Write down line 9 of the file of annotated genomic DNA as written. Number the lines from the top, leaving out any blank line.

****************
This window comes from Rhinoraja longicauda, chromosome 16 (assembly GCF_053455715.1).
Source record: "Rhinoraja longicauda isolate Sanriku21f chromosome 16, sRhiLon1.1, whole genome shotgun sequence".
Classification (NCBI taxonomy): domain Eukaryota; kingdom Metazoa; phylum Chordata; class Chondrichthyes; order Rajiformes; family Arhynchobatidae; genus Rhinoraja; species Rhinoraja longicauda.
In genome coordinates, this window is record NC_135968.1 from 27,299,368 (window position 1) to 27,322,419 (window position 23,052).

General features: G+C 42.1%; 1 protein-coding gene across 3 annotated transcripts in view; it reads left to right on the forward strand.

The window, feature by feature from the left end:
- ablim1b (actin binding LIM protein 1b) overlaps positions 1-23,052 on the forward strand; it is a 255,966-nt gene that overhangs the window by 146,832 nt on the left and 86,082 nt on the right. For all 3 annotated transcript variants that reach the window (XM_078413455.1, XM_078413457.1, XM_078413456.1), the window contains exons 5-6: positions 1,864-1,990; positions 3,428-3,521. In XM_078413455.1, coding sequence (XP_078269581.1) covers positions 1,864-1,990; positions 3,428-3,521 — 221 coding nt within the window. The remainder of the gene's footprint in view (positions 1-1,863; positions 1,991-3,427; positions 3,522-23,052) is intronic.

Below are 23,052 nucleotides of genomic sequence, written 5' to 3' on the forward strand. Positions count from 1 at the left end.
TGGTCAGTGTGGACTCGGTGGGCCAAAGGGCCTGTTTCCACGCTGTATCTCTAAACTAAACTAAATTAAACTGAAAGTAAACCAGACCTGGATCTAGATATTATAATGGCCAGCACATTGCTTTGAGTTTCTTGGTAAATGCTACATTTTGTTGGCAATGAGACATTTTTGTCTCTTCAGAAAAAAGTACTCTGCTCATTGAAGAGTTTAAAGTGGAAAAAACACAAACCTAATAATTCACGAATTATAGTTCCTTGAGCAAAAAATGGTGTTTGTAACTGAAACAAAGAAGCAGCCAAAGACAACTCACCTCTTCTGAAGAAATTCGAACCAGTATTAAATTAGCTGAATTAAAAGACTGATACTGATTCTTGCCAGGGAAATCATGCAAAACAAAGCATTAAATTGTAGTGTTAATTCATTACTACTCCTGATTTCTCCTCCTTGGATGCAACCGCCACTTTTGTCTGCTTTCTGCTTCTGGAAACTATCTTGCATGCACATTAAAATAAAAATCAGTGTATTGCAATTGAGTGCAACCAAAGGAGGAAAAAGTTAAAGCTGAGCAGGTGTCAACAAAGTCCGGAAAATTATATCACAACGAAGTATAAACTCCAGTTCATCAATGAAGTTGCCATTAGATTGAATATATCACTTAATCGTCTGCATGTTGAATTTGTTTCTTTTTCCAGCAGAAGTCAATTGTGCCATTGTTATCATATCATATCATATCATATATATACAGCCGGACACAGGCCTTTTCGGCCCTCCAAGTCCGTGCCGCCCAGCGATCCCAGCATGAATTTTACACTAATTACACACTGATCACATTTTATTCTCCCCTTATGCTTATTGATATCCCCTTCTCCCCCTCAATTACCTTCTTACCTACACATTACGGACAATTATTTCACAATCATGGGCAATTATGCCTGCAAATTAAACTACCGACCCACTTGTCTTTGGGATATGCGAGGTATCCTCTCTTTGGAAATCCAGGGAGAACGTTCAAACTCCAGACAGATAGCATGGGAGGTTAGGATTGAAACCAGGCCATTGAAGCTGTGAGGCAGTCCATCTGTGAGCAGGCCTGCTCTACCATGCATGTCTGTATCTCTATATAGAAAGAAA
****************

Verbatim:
TGGTCAGTGTGGACTCGGTGGGCCAAAGGGCCTGTTTCCACGCTGTATCTCTAAACTAAACTAAATTAAACTGAAAGTAAACCAGACCTGGATCTAGATATTATAATGGCCAGCACATTGCTTTGAGTTTCTTGGTAAATGCTACATTTTGTTGGCAATGAGACATTTTTGTCTCTTCAGAAAAAAGTACTCTGCTCATTGAAGAGTTTAAAGTGGAAAAAACACAAACCTAATAATTCACGAATTATAGTTCCTTGAGCAAAAAATGGTGTTTGTAACTGAAACAAAGAAGCAGCCAAAGACAACTCACCTCTTCTGAAGAAATTCGAACCAGTATTAAATTAGCTGAATTAAAAGACTGATACTGATTCTTGCCAGGGAAATCATGCAAAACAAAGCATTAAATTGTAGTGTTAATTCATTACTACTCCTGATTTCTCCTCCTTGGATGCAACCGCCACTTTTGTCTGCTTTCTGCTTCTGGAAACTATCTTGCATGCACATTAAAATAAAAATCAGTGTATTGCAATTGAGTGCAACCAAAGGAGGAAAAAGTTAAAGCTGAGCAGGTGTCAACAAAGTCCGGAAAATTATATCACAACGAAGTATAAACTCCAGTTCATCAATGAAGTTGCCATTAGATTGAATATATCACTTAATCGTCTGCATGTTGAATTTGTTTCTTTTTCCAGCAGAAGTCAATTGTGCCATTGTTATCATATCATATCATATCATATATATACAGCCGGACACAGGCCTTTTCGGCCCTCCAAGTCCGTGCCGCCCAGCGATCCCAGCATGAATTTTACACTAATTACACACTGATCACATTTTATTCTCCCCTTATGCTTATTGATATCCCCTTCTCCCCCTCAATTACCTTCTTACCTACACATTACGGACAATTATTTCACAATCATGGGCAATTATGCCTGCAAATTAAACTACCGACCCACTTGTCTTTGGGATATGCGAGGTATCCTCTCTTTGGAAATCCAGGGAGAACGTTCAAACTCCAGACAGATAGCATGGGAGGTTAGGATTGAAACCAGGCCATTGAAGCTGTGAGGCAGTCCATCTGTGAGCAGGCCTGCTCTACCATGCATGTCTGTATCTCTATATAGAAAGAAA